Every year, hundreds of Canadians work overseas with Doctors Without Borders/Médecins Sans Frontières (MSF), delivering front-line medical care in most of the nearly 70 countries around the world where MSF carries out lifesaving emergency healthcare programs.
Name: Fabien Dehors
Hometown in Canada: Originally from Normandy in France, I moved to Vancouver in 2011 and never looked back.
Role/position with MSF: Project Coordinator (PC)
Where was your most recent posting, and what work is MSF doing there?
My most recent posting was in Shamwana in Democratic Republic of Congo (DRC). Shamwana is located 600 kilometres north of Lubumbashi in Katanga, in eastern DRC — in the so-called “Death Triangle.” My role was to lead the closure of the 10-year project. It was my first PC mission; quite a challenge, but the team did a fantastic job.
MSF was running seven health centres and one hospital in collaboration with the Congolese ministry of health. The hospital was dealing with all the critical cases that the health centres could not handle, and had several departments: maternity, intensive care, inpatients, outpatients, an operating theatre, a lab, internal medicine, a therapeutic feeding centre, pediatrics. The health centres were in the surroundings areas, and provided basic health care.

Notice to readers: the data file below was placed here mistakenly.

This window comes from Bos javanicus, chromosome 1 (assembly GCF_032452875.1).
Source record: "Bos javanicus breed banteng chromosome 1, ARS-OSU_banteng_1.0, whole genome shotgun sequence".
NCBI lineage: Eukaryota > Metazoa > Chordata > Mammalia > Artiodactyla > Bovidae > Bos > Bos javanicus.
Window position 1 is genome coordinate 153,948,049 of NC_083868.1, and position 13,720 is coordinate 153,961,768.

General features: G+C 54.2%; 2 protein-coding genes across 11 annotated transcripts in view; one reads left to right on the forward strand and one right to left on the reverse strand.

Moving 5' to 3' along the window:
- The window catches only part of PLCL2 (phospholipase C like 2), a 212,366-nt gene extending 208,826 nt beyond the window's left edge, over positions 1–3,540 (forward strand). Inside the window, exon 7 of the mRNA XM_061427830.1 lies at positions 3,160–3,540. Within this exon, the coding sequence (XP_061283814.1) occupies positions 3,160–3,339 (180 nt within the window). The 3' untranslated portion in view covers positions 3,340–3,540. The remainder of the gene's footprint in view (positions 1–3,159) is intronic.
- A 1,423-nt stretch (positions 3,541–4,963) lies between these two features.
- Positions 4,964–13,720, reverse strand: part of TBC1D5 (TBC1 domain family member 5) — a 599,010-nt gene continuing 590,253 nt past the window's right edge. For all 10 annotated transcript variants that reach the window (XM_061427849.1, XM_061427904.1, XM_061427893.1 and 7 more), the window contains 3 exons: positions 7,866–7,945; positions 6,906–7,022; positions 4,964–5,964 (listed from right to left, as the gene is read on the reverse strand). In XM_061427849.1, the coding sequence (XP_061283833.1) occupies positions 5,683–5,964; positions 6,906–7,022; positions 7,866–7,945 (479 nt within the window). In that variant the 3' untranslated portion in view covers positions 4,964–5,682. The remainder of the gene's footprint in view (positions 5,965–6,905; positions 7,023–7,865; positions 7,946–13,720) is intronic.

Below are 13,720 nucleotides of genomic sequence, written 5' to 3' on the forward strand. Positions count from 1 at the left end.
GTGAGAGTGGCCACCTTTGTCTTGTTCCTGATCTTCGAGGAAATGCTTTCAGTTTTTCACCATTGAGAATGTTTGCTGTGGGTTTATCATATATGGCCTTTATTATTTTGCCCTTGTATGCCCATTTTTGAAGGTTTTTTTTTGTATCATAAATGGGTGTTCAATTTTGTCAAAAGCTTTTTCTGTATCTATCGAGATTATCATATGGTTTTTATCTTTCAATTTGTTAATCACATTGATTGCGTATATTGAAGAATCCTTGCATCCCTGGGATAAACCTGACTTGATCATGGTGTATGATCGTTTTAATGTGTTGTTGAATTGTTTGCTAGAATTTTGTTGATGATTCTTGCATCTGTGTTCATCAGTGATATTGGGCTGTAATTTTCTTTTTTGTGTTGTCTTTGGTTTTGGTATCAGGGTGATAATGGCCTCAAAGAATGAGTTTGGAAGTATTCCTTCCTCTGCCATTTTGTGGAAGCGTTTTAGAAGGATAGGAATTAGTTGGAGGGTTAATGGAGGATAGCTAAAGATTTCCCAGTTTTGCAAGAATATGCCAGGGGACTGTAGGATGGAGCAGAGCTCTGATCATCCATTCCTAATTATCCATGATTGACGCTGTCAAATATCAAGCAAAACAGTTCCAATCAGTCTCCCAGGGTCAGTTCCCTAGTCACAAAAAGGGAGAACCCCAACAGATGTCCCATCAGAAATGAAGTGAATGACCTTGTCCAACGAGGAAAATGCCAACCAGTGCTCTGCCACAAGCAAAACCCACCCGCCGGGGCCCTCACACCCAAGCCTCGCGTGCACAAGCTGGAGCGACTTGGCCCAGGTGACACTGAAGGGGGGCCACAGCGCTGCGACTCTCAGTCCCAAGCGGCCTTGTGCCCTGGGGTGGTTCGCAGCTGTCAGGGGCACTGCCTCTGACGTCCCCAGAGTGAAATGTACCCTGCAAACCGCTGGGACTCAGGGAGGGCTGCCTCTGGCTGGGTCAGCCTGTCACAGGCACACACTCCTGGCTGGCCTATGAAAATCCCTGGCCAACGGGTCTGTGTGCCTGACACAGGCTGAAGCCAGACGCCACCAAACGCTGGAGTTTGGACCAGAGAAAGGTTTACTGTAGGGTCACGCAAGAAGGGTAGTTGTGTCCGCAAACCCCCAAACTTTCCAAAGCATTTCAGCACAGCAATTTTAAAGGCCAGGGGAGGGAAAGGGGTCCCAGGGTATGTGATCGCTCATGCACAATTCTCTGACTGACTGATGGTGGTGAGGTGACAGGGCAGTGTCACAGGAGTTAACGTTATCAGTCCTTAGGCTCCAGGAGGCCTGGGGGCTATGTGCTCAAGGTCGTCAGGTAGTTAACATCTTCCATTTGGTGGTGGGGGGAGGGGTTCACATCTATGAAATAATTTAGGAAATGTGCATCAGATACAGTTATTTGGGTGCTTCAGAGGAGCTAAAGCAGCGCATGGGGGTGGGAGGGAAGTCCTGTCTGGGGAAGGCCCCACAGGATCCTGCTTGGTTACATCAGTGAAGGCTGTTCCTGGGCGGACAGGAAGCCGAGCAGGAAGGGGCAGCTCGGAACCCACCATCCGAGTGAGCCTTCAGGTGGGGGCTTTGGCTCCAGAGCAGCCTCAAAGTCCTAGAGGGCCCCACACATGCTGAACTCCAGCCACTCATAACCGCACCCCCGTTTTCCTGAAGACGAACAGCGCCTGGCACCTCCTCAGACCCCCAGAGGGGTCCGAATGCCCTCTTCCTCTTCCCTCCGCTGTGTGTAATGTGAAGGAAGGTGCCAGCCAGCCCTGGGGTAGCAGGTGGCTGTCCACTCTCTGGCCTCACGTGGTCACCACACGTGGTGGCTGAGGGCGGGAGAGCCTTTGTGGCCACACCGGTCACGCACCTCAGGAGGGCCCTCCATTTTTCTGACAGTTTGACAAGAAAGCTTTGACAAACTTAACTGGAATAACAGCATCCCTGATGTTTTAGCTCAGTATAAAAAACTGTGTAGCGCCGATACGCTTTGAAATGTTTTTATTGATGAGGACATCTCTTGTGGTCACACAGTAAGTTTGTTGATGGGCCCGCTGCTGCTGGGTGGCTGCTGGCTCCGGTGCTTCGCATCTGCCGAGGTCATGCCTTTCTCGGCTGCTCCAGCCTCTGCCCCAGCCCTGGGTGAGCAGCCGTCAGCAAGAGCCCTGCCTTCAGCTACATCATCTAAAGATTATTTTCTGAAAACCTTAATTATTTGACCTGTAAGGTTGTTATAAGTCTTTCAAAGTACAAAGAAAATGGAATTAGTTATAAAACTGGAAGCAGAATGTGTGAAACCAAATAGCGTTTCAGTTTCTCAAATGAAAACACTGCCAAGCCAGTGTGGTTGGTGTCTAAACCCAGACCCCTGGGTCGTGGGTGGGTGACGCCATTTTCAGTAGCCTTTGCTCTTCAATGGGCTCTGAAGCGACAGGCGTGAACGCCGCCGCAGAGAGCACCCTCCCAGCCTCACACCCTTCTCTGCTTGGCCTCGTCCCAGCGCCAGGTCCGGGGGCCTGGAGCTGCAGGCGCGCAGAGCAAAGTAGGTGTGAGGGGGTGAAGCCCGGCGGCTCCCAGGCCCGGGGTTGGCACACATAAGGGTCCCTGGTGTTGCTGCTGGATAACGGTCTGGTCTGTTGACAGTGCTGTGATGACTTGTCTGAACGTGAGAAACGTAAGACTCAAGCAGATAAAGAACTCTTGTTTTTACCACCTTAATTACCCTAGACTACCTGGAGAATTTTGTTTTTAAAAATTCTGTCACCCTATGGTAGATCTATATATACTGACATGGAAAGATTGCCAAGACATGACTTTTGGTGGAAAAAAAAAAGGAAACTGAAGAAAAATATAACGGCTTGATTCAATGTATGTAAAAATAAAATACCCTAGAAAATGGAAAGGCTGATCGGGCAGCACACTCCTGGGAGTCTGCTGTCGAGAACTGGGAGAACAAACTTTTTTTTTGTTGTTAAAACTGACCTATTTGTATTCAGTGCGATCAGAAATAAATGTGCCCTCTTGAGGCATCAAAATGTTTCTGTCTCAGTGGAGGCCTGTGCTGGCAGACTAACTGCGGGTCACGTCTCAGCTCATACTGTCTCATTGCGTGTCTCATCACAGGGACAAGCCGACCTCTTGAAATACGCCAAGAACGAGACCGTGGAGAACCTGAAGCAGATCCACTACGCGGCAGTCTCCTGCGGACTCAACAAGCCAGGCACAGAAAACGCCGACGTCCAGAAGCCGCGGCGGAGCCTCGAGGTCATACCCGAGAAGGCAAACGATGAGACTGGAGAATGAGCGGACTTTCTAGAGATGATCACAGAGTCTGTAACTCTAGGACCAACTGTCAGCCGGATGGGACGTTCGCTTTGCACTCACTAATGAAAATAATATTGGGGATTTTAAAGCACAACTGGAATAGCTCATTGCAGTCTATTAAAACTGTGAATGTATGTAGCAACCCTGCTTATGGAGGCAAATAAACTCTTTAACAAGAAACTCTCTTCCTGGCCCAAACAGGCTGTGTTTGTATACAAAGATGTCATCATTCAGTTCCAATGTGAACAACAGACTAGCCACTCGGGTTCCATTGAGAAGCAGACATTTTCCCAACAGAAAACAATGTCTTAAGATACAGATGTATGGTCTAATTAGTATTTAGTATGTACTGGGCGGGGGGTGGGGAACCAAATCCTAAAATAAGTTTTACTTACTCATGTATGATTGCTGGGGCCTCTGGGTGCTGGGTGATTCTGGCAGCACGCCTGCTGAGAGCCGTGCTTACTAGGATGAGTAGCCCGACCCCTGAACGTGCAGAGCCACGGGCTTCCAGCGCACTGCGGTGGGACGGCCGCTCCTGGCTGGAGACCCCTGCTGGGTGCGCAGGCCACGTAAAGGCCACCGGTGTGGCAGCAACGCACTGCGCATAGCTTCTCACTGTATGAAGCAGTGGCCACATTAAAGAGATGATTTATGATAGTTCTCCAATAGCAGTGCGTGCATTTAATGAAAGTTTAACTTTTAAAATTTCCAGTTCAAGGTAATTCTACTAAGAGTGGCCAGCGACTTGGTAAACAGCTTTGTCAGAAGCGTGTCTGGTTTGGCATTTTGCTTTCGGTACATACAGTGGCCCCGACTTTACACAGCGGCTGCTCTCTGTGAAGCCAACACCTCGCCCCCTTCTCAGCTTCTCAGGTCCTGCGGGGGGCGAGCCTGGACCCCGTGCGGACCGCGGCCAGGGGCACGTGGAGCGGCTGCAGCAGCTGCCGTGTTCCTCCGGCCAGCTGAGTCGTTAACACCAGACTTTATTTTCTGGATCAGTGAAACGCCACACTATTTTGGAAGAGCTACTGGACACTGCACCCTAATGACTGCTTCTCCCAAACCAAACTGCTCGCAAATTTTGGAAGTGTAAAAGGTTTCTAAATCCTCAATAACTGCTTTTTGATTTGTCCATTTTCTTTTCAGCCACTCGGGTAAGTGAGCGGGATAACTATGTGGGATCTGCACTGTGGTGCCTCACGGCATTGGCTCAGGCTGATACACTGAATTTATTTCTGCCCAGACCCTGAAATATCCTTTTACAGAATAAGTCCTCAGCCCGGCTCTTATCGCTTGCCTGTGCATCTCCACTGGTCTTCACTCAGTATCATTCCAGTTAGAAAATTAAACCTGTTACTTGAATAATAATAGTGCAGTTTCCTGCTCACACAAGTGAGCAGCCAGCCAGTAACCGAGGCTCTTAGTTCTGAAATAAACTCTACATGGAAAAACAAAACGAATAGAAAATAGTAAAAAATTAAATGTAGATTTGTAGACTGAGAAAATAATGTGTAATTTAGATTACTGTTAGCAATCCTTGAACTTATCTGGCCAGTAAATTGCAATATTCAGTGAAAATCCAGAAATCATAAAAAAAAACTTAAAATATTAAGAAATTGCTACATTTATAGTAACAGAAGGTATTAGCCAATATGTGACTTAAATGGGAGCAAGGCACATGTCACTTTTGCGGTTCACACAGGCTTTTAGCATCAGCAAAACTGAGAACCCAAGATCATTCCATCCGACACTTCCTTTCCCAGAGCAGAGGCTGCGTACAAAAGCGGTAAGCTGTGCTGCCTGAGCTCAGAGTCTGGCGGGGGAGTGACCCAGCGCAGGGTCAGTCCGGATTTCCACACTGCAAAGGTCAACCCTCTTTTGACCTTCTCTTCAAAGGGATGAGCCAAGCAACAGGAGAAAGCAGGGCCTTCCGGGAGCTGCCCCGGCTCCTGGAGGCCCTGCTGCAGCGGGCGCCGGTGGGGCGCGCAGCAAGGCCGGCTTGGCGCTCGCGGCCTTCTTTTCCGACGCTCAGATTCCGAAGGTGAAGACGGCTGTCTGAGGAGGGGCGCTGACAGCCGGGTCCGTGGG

What impact did you see MSF having?
MSF had a massive impact in the community. MSF was the only organization present in the region, and the only reliable source of quality medical-care services. Over 10 years, MSF provided 615,000 consultations and treated 255,000 people for malaria.
Please share one detail from your most recent posting that made an impression on you:
The decision to close a project is never an easy one. I was really impressed with the dedication of our teams in the project even after the decision was given. The team powered through and even pushed to get new activities done as a gesture to the community. Indeed, we ran a VVF camp — in which a specialist surgeon performed operations to help women suffering from vesico-vaginal fistulas, a painful and difficult complication that results from complications in childbirth, easily preventable and treatable in places with advanced medical services but a cause of significant suffering in places with little access to healthcare — in which 36 patients received life-changing treatment.
What was your background before joining MSF?
I worked as a project manager in the tech industry. In many ways it’s a lot different from what MSF is, but it also helped me to be fully comfortable in the PC role within MSF.